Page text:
the other half, walk the ridge of my body,
bleating your flat meow.
I can’t sleep anyway.
(This one is from the original word “snow” which ended on glitter demon, idolized but evil. This one was extra fun for me, ahem. We’ll see about line breaks & whatever tomorrow in class.)
You consider yourself beautiful, all shine and polish and perfection. You stand upon that pedestal with such a casual air, as if you couldn’t fall from there. Every day you are reset, like a piece of machinery, you get up and just start a new day. You claim to be immortal. Silver and gold wrap the warp of your vile insides, and not one of us notices the cruel cutting you do, until it’s too late, until we’re bleeding in the glittery, hard diamond snow of this four-year winter. How much blood and history will we lose without knowing it before we wake up and knock you off that stool. You make me want to hate, if I could. I want you to shatter, I want to shave off all that lying gloss and sparkle, I want you to bleed like we are bleeding, I want instant karma, I want a recount, I want changes of hearts, for all of us, if not for you.
I finished typing up the Bewildering Whatever-it-is begun at Omega with Nick Flynn (and mentioned here). I don’t know what it is or will be. I keep thinking of it as a coil of DNA for a memoir. It’s about 13,000 words. There will be more words as I uncoil and discover itself.
Last night, I dreamt an agent said there’s a lack of confident storytelling in my novel. (When I woke, and did today’s letter to the inner critic, I asked the critic what she does while I sleep.) I don’t think it’s true that there’s a lack of confident storytelling in my novel. Laughed it off.
Within a few hours, I got a kind rejection from an agent who has some very big name clients. (Another agent at her agency, whom I had approached to represent me, had been complimentary about the novel, and on her own initiative, forwarded the manuscript to this big-name agent thinking it might be more her style.) The big-name agent got back to me quickly, and was also complimentary about the novel, said, “It’s full of mystery and atmosphere, poetry, even.” But said she doesn’t think she could sell it. I understand it’s a business. I’m grateful for the kind words about my writing. I trust someday I will find an agent or press who will say YES, and take a risk on my work.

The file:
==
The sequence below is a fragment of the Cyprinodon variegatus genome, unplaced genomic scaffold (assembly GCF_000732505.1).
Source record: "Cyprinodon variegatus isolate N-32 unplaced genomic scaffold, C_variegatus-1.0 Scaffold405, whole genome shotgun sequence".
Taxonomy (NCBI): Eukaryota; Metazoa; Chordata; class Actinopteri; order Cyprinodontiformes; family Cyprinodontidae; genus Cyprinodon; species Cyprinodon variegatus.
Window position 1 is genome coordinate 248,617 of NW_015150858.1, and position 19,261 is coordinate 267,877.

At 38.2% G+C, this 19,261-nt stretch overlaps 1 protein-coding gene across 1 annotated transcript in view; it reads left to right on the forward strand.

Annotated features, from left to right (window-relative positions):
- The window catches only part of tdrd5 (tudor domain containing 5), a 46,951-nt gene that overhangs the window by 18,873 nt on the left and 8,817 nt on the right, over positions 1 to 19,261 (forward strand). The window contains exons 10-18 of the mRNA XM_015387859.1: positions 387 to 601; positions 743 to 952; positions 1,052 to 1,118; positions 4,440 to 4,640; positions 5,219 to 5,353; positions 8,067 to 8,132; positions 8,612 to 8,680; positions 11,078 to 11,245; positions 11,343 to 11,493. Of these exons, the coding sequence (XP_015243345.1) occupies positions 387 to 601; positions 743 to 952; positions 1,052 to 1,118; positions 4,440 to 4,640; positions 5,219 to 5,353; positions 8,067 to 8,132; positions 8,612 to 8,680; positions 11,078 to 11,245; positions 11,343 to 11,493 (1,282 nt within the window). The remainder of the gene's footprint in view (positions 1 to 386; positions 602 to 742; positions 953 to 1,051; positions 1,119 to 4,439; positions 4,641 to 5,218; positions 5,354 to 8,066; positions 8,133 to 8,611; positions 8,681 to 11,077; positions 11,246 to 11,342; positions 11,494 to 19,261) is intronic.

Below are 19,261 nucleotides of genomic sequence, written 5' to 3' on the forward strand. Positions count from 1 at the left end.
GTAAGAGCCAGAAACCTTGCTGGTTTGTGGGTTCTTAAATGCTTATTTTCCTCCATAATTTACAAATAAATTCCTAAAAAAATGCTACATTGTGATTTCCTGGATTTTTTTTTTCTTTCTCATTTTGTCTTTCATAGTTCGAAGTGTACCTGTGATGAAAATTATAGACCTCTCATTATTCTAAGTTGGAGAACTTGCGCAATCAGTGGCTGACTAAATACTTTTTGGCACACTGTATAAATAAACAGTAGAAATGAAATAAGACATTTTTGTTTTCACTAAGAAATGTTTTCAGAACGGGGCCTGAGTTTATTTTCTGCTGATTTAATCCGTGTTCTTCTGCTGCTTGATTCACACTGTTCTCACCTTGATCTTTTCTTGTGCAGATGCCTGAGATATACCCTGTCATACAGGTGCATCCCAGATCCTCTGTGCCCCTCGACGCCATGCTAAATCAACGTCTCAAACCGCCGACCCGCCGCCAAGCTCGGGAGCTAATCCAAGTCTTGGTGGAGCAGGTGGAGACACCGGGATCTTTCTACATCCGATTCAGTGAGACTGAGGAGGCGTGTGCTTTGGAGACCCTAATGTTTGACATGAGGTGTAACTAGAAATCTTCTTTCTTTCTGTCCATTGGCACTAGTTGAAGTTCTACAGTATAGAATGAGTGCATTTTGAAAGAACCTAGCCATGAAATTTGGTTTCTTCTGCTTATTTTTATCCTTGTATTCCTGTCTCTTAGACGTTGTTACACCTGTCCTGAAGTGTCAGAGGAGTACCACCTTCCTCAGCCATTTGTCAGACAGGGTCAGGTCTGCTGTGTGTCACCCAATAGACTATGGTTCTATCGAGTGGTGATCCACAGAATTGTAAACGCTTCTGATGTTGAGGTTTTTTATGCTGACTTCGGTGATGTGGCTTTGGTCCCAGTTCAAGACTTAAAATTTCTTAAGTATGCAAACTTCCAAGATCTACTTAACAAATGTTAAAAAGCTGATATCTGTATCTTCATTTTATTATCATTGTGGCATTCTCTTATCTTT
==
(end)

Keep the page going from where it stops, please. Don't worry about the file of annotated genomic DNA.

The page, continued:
May it be sooner than later.
I am issuing a gift/challenge/invitation for the month of November (a month I love to abhor, by way of Tom Waits’ “November,” which you can hear him perform here and read lyrics below.).
(If you read this after November, it’s never too late. Start anytime! And this does not have to be elaborate. You can simply do a 2 minute power pose, then write “Dear Inner Critic” across the top of a page, and write a letter. Or skip the power pose—though if you’ve never tried a power pose, it might be useful. It might help you feel stronger as you approach the letter.)
Every day, for 30 days, communicate with the inner critic. (If you miss a day, okay. But do as many days as you can.) (If you don’t know what the inner critic is, good for you! You don’t need this practice. If you do need it, read on.)
This work involves free-writing without stopping, without editing. The general rules are to keep writing for a set amount of time (or one page), and if you don’t know what to write, just write the words “tick tick tick” until you get back to what you are writing. If you only have 5 minutes, that’s fine! It can still be very useful. (The “tick tick tick” is courtesy of Lynda Barry, whom I’ve blogged about here.)
OPTIONAL PREPARATION (Not mandatory, but helpful):
- Watch Lynda Barry’s 15 minute video, “The Answer Is In The Picture”.
- Watch Amy Cuddy’s 30 second video about power poses (or if you have more time, watch this 17-minute one.)
DAY ONE: Get paper and pen.